The Australian 500cc star captured imagination in a golden time for Grand Prix …
Heroes: how do we create them? How do we turn individuals into ‘icons’, ‘legends’ or even ‘idols’? Clearly as children we are all impressionable. People can have a profound impact on others whether they are making a speech, singing into a microphone or excelling at some activity that seems impossible. There is also empathy. The idea that the one person is friendly, understandable or relatable, and some form of connection is established.
As a kid growing up and attending British road racing on a frequent basis the enthusiastic twang of an Australian accent coming through the circuit PA system was something of a surprise. Wayne Gardner may have been born in the industry town of Wollongong in October of 1959 but was making his first impressions on British shores at the age of 21 and the initial throes of a career-long link with Honda on UK short circuits. To a seven-eight year old sitting on the grassy banks at Brands Hatch it sounded like Gardner had, well, come from the other side of the world. Jokey, light-hearted and undoubtedly fast and uncompromising on the asphalt; I’m sure I wasn’t the only one that wondered ‘who is that?’
Gardner’s choice to make his way as a professional racer through British Superbike, into Honda Britain and eventually to a factory Grand Prix ride from 1985 to 1992 turned out to be shrewd. His initial step into 500cc GP racing suffered a heavy blow due to a sickening impact with incumbent world champion Franco Uncini at the 1983 Dutch TT that hospitalized the Italian and caused the Australian to go through a period of soul-searching. Uncini recovered and Gardner persevered and he became synonymous with that glorious 2-stroke era of the premier class of Grand Prix. Decked in distinctive blue and white Rothmans livery from his first full season in 1985 until his retirement eight years later he was prominent in a cast whose names roll off the tongue with ease: Lawson, Rainey, Schwantz, Doohan, Sarron, Mamola …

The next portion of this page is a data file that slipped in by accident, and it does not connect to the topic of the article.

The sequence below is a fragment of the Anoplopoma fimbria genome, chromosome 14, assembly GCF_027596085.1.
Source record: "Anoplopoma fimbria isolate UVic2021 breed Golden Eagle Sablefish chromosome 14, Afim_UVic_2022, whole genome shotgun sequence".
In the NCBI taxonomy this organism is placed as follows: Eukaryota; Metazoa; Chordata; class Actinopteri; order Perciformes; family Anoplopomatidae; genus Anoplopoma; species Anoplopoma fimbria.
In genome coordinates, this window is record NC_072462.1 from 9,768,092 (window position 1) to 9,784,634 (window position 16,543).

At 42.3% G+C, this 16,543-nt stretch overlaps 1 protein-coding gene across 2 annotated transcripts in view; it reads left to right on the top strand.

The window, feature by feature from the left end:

Wayne made himself known to several generations of British race fans in the early 80s and the fascination spread to a global audience when his speed and skill elevated him to the forefront of the 500cc class. The achievements are weighty: winner of 18 Grand Prix, 19 pole positions, the first Australian to be 500cc World Champ, winner of the first Australian Grand Prix at Phillip Island in 1989. Gardner forged a very creditable CV at a time when GP was extremely tough and very punishing with the 500cc 2-strokes reaching a peak of performance and output. The dreaded ‘highside’ crash was commonplace it seemed and broken bones seemed more prevalent among the race leaders than they do now.